Industry executives are putting their companies at significant business risk by not fully understanding consumers concerns… According to Frank Milano; the more sensitive data a company collects the greater its attractiveness to hackers and the greater the risk for data breaches… Companies may avoid alienating consumers and losing their hard-earned trust by being transparent about data collection and digital marketing practices… and giving consumers more control over their own personal data…

Executives also tend to overestimate effectiveness of their companies’ data privacy and security policies and value consumers receive in exchange for sharing their personal data, e.g.; the survey data shows that 77% of executives believe that their companies’ data privacy policies are clear and well-understood by consumers, while roughly 73% of consumers say they would like to see more clarity in companies’ data privacy policies… also 47% of executives believe consumers regard the risks of sharing their personal data is worth the personalized promotions, advertising, coupons they receive from companies in return…

However, only 25% of survey consumers agree with that assessment… also 47% of executives think consumers view the risks of sharing personal data as worth the brand recommendations they receive from companies… however, only 18% of consumers agree with that conclusion… Clearly there is a serious disconnect of perceptions between consumers and company executives…

In the article Managing Business Risk: Where Are You on the Curve? by Ralph Jacobson writes: Business risk must be in the forefront as management most critical agenda item… Knowing how to assess and properly manage business risk is an organization competency that must be fostered for long-term sustainability… This requires techniques and tools… that will facilitate effective strategic thinking, decision-making, decisive action…

One such technique that can be used to help management transition in world characterized by significant business risk factors is represented by an S-curve. The S-curve is a tool for evaluating risk and determining various kinds of actions that can be taken at specific points in time, e. g.; the S-curve technique suggests when growth and change in growth happens along an almost  predictable trajectory of three distinct phases…

brisk1 untitledUnderstanding where/when an issues falls on the S-curve determines the most effective action… One of the powerful attributes of the technique is that it can provide a timely way to determine when a new discontinuous change occurs and its relationship to the  existing state of the business. The S-curve strives to predict the collision of two worlds: The concept of S-curve helps to frame the situation so that players can depersonalize the negative energy and help each-side find value in the other-side. It’s in this manner that management can help balance business risk, e.g.; long and short-term conditions; existing and new financial models…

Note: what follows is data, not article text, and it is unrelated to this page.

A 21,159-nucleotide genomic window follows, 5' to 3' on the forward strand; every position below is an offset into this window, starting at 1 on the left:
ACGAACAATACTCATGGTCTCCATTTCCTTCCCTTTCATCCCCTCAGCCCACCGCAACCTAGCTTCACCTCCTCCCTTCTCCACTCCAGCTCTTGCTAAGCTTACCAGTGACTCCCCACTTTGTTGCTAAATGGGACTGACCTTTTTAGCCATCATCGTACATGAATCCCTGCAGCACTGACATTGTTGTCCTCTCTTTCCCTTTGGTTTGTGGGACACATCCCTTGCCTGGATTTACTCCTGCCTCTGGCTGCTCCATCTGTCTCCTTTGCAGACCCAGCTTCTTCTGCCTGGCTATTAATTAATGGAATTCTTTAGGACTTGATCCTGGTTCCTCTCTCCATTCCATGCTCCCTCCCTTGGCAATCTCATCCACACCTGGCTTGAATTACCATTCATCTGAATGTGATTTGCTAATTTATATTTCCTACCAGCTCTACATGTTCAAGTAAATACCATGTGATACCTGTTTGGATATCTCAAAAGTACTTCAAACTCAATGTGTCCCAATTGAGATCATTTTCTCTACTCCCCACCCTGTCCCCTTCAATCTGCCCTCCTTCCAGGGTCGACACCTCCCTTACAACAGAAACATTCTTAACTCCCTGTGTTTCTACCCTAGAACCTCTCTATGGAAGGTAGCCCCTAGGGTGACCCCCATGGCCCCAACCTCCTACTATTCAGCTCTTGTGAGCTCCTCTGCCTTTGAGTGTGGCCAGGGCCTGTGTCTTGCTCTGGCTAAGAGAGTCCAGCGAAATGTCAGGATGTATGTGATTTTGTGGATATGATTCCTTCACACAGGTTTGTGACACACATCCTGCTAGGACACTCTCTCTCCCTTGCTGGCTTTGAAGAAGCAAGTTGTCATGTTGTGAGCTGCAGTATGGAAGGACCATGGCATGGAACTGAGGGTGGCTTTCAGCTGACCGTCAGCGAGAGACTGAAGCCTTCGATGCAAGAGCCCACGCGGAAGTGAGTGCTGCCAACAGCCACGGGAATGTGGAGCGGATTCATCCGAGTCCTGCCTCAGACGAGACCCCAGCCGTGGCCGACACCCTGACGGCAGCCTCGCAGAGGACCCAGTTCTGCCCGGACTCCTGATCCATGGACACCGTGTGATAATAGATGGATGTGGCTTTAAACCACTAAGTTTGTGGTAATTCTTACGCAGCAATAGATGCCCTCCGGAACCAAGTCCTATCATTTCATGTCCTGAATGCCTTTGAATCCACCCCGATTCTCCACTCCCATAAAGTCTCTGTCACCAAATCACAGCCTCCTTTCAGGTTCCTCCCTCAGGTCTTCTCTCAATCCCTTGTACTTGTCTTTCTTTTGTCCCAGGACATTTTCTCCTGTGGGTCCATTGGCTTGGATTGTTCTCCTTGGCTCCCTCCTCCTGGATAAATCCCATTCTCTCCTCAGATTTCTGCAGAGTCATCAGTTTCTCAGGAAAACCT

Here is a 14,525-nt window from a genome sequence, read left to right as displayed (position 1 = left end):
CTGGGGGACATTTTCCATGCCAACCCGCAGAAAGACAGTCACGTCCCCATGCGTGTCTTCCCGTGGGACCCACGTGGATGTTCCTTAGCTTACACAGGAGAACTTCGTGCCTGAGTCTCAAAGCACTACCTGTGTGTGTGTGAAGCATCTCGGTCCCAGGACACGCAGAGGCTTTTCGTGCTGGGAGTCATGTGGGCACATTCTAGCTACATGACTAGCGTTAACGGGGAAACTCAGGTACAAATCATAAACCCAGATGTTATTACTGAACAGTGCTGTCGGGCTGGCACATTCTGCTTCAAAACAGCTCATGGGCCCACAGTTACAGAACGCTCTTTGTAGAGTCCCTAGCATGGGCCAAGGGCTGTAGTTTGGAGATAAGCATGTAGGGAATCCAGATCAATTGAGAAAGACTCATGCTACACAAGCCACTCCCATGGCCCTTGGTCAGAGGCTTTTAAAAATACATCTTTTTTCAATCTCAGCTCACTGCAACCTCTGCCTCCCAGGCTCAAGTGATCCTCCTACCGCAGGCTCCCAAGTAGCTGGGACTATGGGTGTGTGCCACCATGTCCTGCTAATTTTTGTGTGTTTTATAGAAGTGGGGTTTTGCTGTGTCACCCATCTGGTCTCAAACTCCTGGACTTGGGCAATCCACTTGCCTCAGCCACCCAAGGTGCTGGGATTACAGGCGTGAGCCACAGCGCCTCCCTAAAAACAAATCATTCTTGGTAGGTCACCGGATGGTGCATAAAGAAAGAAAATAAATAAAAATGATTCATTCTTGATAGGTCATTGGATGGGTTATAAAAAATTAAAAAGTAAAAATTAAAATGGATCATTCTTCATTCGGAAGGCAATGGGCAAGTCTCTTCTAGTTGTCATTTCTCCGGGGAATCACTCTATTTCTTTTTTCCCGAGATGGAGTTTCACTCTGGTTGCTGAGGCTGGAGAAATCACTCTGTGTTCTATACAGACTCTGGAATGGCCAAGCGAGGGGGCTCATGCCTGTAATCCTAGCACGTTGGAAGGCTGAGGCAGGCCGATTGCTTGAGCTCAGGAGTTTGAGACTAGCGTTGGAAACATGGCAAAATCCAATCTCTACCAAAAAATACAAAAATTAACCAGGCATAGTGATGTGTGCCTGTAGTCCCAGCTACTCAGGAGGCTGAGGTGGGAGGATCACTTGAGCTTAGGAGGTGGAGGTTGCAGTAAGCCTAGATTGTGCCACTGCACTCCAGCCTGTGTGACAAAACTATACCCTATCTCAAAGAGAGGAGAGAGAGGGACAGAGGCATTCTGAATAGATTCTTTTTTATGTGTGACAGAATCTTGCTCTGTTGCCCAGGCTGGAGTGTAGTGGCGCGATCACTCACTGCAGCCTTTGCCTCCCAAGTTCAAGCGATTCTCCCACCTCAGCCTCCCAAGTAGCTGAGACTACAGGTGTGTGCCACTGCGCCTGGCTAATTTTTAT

Without the use of this type of technique and tool business risk issues are prone to serious intra-organizational conflict– hence, the potential for very contentious risk issues can move from politically imposed solution, to more collaborative solution that embraces a larger set of possibilities…

The importance of business risk management can never be underestimated when you are involved in any business venture or making decision that might impact the very survival of a business. Identifying and mitigating business risk properly and correctly before they can make a serious impact on business is paramount to having a successful business… The importance of risk management is often seen in hindsight when ignored  business risk factors result in a failed business issue… In retrospect business risk issues fail because management was not properly prepared to engage the specific risk that had the potential for serious negative impact on the business… By having a business risk plan, business can prevent or mitigate most of underestimated business risk factors that might occur…

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According to Srini Pillay; many companies fall prey to unforeseen business risk, because management may believe that probably of occurrence is low, or that they are immune from the risk, or they just turn a blind-eye to the possibility, or the risk could not be foreseen or anticipated… While these excuses may be true for many issues, but a more plausible explanation is business risk ‘blindness’, which occurs due to the way the human brain is wired… business risk ‘blindness’ is the tendency to overlook immediate business risk when making decisions due to human factors, such as; fear, greed… a condition that occurs all too often in many organizations…

Business risk is inherent in decision-making, hence one of the most important management skills for ensuring long-term success is the ability to effectively evaluating all risk factors in making business decisions… No matter how obvious business risk might seem in hindsight, it’s critically important to detect the impact of specific risk factors on a business, in foresight…